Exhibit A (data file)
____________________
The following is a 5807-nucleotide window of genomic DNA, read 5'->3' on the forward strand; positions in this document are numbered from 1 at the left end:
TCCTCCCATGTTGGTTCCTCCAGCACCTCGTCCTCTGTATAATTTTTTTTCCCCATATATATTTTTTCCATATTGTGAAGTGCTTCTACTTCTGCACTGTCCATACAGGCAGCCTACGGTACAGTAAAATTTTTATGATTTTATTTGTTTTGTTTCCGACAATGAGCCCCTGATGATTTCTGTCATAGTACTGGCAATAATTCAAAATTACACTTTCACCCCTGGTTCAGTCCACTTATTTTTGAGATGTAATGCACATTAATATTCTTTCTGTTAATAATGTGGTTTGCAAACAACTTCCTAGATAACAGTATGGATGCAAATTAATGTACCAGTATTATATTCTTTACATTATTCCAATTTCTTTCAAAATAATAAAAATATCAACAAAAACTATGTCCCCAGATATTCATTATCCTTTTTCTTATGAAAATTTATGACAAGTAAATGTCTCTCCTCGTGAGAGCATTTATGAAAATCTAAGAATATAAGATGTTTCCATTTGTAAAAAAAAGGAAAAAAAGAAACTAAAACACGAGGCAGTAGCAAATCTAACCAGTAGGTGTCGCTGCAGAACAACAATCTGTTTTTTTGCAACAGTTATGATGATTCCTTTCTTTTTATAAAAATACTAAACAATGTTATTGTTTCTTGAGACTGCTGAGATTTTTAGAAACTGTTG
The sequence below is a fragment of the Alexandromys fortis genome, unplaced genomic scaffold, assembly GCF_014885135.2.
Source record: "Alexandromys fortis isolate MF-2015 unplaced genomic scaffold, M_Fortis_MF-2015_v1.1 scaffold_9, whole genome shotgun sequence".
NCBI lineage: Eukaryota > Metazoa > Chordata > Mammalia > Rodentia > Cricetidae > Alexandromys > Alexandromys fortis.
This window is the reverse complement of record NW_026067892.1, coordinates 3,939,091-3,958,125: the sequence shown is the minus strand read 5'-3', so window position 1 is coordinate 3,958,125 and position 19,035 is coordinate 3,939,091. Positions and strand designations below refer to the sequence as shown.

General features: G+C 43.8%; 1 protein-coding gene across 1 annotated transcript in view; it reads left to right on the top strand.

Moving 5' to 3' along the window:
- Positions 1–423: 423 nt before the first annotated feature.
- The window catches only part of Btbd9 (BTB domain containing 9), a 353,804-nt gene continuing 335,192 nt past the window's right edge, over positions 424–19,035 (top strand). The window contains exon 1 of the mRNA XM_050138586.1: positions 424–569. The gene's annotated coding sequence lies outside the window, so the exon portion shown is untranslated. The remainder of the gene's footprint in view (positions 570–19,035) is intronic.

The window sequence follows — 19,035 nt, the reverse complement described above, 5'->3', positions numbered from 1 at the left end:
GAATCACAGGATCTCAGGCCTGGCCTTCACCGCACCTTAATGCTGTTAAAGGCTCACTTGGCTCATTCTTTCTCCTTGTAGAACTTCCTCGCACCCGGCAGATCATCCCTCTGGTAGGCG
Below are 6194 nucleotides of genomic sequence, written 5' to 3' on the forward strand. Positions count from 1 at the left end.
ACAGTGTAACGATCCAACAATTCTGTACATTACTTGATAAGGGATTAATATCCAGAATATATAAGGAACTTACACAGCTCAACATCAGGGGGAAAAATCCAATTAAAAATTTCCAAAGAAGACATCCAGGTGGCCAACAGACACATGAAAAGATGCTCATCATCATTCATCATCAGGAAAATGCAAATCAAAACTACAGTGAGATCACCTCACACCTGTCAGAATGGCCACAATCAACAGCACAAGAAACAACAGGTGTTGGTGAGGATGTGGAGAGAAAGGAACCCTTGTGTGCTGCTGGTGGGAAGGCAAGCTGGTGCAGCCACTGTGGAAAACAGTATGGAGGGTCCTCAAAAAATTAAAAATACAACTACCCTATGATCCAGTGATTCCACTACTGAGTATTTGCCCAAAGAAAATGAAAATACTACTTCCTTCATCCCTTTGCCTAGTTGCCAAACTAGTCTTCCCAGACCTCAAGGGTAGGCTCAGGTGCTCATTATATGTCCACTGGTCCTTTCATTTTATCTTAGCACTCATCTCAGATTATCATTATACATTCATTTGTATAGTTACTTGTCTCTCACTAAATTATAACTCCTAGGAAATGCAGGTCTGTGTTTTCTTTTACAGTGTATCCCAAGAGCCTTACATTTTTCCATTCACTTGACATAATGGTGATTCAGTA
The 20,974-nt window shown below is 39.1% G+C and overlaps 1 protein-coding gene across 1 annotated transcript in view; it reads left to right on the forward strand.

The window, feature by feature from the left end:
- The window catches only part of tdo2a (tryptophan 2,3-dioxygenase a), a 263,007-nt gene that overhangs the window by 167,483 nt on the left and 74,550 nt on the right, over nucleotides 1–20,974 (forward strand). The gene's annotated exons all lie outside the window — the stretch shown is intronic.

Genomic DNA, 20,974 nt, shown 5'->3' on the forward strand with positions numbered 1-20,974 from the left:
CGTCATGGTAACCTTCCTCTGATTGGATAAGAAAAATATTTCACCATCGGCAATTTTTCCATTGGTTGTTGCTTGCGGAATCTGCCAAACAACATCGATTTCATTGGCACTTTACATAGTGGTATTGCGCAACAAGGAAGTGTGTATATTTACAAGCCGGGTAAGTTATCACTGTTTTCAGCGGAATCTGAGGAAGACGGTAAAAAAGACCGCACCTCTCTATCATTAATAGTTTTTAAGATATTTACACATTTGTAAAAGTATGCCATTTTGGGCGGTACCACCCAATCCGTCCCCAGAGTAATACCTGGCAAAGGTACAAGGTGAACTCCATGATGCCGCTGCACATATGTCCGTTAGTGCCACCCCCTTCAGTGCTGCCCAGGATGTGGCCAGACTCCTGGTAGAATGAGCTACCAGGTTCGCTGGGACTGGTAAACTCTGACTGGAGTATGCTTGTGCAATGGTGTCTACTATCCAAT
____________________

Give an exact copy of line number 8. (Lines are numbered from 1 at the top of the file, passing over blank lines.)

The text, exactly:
Moving 5' to 3' along the window: